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Social Networking Insurance for Businesses: A Trending Topic

The general insurance unit of AIG – Chartis – has announced that in the future, they will offer insurance for businesses who wish to protect themselves in the event of any confidential company information ending up on social media website such as Twitter and Facebook. The insurance company will cover expenses that will help limit company reputation damage and financial loss, including falling share prices resulting from such information revelations.

The revealing of confidential information can be crippling to businesses. It is therefore not surprising that they would wish to protect themselves against such events and have the financial stability to file a compensation claim against the perpetrating individual or business – should they wish to. The protection that Chartis is offering could be crucially important to some businesses in the wake of comments made by WikiLeaks founder Julian Assange.

The truth loving hoodlum revealed that around 50% of the information he has yet to reveal on the non-profitable originations infamous website regards the private sector and discloses a number of internal and confidential communications and this equates threats for companies, directors and officers.

“The domination of the global news headlines by WikiLeaks’ publication of leaked government documents is a vivid illustration of the power of social media. Although the focus has been on government there is, however, no room for complacency for business” said David Walters, the financial lines Vice President for Chartis.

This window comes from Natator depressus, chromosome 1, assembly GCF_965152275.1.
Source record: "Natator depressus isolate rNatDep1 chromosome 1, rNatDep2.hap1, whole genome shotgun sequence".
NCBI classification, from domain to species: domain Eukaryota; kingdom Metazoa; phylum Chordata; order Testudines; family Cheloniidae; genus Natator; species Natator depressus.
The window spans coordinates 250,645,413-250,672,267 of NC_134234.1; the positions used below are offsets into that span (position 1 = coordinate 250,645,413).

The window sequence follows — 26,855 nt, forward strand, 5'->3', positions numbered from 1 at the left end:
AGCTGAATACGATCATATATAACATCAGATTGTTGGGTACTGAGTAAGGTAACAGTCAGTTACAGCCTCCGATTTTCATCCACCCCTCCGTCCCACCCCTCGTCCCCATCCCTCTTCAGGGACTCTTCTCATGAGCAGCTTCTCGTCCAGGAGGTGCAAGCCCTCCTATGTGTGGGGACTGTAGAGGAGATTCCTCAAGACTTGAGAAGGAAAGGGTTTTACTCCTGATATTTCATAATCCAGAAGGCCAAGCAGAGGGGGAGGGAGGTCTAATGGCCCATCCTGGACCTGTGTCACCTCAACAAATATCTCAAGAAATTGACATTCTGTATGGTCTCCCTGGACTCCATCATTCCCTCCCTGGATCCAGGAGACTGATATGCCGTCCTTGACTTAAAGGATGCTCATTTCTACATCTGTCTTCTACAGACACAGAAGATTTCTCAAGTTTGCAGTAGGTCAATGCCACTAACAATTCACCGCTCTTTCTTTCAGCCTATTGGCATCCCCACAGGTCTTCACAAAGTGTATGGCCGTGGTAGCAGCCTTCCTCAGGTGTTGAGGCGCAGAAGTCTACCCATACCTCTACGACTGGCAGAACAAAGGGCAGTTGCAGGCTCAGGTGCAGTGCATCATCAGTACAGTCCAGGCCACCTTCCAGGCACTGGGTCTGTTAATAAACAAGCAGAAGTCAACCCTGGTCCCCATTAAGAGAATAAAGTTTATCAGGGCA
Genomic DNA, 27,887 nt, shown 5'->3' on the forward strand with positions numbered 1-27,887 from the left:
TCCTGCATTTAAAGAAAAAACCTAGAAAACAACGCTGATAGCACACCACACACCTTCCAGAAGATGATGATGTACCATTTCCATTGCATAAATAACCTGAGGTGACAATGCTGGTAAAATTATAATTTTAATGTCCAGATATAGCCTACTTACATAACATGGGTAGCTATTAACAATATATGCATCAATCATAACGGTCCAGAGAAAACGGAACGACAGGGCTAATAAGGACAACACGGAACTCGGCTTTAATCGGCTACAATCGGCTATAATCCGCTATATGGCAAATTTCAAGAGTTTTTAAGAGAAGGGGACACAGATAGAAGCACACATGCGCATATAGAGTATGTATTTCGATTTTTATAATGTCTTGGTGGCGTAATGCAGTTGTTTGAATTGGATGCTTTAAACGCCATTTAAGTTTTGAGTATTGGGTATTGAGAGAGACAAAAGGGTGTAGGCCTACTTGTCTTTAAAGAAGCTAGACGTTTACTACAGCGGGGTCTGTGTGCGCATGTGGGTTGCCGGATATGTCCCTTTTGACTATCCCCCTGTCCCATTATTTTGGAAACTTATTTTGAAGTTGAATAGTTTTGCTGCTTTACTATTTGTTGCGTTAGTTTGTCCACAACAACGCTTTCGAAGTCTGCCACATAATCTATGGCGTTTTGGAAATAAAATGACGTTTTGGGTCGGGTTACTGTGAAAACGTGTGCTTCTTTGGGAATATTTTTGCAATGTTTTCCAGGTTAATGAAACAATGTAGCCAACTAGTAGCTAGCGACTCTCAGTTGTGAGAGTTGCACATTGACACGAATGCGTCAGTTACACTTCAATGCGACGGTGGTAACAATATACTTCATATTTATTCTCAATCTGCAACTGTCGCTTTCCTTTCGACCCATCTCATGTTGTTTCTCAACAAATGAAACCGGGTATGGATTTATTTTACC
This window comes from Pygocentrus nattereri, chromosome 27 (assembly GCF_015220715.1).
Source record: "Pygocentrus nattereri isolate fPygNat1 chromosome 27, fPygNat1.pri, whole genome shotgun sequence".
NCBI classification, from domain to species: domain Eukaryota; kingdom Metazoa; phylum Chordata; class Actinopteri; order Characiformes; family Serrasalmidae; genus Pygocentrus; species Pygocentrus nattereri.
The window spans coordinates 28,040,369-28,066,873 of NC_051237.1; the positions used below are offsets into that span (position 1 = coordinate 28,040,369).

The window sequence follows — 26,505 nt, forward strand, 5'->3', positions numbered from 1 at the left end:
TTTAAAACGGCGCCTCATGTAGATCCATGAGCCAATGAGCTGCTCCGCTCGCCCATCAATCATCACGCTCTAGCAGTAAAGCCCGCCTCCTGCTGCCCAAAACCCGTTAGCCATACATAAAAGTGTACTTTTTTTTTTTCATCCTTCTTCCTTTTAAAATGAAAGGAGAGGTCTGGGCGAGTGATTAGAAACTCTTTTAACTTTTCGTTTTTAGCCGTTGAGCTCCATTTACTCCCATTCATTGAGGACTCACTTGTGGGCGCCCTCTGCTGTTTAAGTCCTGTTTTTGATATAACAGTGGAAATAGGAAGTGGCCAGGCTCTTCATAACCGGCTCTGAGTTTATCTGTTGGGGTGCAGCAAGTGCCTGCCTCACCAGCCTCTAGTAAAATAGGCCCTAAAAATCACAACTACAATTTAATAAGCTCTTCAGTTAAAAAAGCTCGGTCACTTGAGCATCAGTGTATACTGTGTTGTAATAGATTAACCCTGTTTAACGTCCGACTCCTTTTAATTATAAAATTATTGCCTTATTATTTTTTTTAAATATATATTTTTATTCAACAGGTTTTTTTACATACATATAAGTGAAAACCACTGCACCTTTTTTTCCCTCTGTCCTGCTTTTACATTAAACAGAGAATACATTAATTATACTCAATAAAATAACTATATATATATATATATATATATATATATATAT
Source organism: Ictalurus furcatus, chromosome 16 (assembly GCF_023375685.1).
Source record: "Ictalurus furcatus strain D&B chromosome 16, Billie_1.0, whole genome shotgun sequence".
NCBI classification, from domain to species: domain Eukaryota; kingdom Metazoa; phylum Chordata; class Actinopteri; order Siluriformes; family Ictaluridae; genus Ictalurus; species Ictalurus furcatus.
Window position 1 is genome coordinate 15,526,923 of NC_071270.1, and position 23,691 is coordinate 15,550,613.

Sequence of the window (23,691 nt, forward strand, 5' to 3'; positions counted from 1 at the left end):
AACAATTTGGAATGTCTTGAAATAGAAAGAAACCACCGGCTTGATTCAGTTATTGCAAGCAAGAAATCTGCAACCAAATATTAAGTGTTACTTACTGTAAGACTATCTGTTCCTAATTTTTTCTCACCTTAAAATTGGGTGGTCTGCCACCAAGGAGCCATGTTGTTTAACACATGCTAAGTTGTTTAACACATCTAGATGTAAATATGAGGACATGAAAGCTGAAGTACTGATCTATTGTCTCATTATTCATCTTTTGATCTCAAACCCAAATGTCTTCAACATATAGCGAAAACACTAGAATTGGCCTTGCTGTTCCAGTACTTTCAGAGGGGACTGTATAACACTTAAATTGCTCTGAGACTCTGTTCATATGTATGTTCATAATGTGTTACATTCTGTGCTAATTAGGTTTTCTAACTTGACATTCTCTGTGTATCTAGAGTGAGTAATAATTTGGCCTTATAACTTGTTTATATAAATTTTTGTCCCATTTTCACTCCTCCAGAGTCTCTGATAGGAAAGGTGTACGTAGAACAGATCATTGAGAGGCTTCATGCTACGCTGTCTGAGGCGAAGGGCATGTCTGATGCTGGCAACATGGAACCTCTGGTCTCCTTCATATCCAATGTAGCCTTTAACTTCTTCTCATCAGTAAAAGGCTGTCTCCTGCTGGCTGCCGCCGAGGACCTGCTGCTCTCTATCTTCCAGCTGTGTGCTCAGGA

It is interesting to consider whether the reputation of BP would have been less damaged if the company was covered by such insurance around the time of their catastrophic Gulf oil spill.  Although BP renewed its directors’ and officers’ liability insurance policy before the spill in April last year (effectively safeguarding executives from future legal claims) the expense of more positive press would have been covered by an insurance company which could possibly have seen their reputation dented less.

The ethics of such insurance deals is somewhat questionable in my opinion. Whilst I do agree that companies have a right to secure certain types of information from the eyes of the public, the fact that the insured companies will also receive financial aid to protect their reputations is arguably evasive (unless of course, the negatively impacting information is in fact libellous and false).

In related news, SunGard Financial Systems has just launched Protegent Social Media Surveillance, which businesses can buy and install for the purposes of the surveillance and archiving any content posted to their affiliated social network pages. A permanent record of tweets and wall posts will no doubt help with any future social media based disputes that may arise.

Kat Cole is an avid user of social media platforms and spends half of her time working for an accident compensation company. In the rest of her time she writes freelance for various blogs around the web. She has also never made a compensation claim personally.

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One Reply

  1. HELLO
    My name is miss vivian I am interested in your friendship, I would also like to know about you. I want you to send a mail so I can give you my picture for you to know who I am. I think we go from here. I await your e-mail (Remeber the distance or color does not matter but love to much in life)
    Please answer me.

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